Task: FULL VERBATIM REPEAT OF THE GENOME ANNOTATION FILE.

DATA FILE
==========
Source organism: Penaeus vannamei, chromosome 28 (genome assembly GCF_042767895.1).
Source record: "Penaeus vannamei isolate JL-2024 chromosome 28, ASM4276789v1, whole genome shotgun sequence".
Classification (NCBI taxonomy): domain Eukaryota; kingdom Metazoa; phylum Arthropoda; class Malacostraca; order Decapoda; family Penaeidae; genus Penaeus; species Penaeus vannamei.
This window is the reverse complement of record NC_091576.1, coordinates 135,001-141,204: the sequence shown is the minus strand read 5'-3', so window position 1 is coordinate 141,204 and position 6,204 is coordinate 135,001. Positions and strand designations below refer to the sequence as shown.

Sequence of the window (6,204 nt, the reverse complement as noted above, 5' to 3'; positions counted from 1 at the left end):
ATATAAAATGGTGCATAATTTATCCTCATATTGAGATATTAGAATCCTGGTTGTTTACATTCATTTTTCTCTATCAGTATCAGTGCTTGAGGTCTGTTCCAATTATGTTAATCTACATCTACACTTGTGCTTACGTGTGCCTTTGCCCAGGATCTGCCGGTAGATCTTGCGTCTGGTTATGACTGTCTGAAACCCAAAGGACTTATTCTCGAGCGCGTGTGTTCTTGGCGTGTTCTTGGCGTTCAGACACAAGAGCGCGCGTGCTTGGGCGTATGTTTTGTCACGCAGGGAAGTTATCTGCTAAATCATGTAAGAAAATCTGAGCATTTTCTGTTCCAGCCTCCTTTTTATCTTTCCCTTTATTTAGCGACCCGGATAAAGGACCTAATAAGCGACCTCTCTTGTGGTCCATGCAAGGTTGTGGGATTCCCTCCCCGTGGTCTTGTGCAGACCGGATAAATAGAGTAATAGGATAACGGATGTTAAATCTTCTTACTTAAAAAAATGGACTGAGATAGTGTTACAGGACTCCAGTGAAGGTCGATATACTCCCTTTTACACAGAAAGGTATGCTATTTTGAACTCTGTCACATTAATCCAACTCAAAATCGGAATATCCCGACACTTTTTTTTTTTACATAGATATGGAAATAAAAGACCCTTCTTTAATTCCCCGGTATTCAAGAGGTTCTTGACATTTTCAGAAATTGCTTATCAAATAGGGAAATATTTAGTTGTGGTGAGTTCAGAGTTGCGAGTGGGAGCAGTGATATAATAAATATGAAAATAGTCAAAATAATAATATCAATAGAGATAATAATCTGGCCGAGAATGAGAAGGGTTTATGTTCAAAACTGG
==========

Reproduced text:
Source organism: Penaeus vannamei, chromosome 28 (genome assembly GCF_042767895.1).
Source record: "Penaeus vannamei isolate JL-2024 chromosome 28, ASM4276789v1, whole genome shotgun sequence".
Classification (NCBI taxonomy): domain Eukaryota; kingdom Metazoa; phylum Arthropoda; class Malacostraca; order Decapoda; family Penaeidae; genus Penaeus; species Penaeus vannamei.
This window is the reverse complement of record NC_091576.1, coordinates 135,001-141,204: the sequence shown is the minus strand read 5'-3', so window position 1 is coordinate 141,204 and position 6,204 is coordinate 135,001. Positions and strand designations below refer to the sequence as shown.

Sequence of the window (6,204 nt, the reverse complement as noted above, 5' to 3'; positions counted from 1 at the left end):
ATATAAAATGGTGCATAATTTATCCTCATATTGAGATATTAGAATCCTGGTTGTTTACATTCATTTTTCTCTATCAGTATCAGTGCTTGAGGTCTGTTCCAATTATGTTAATCTACATCTACACTTGTGCTTACGTGTGCCTTTGCCCAGGATCTGCCGGTAGATCTTGCGTCTGGTTATGACTGTCTGAAACCCAAAGGACTTATTCTCGAGCGCGTGTGTTCTTGGCGTGTTCTTGGCGTTCAGACACAAGAGCGCGCGTGCTTGGGCGTATGTTTTGTCACGCAGGGAAGTTATCTGCTAAATCATGTAAGAAAATCTGAGCATTTTCTGTTCCAGCCTCCTTTTTATCTTTCCCTTTATTTAGCGACCCGGATAAAGGACCTAATAAGCGACCTCTCTTGTGGTCCATGCAAGGTTGTGGGATTCCCTCCCCGTGGTCTTGTGCAGACCGGATAAATAGAGTAATAGGATAACGGATGTTAAATCTTCTTACTTAAAAAAATGGACTGAGATAGTGTTACAGGACTCCAGTGAAGGTCGATATACTCCCTTTTACACAGAAAGGTATGCTATTTTGAACTCTGTCACATTAATCCAACTCAAAATCGGAATATCCCGACACTTTTTTTTTTTACATAGATATGGAAATAAAAGACCCTTCTTTAATTCCCCGGTATTCAAGAGGTTCTTGACATTTTCAGAAATTGCTTATCAAATAGGGAAATATTTAGTTGTGGTGAGTTCAGAGTTGCGAGTGGGAGCAGTGATATAATAAATATGAAAATAGTCAAAATAATAATATCAATAGAGATAATAATCTGGCCGAGAATGAGAAGGGTTTATGTTCAAAACTGG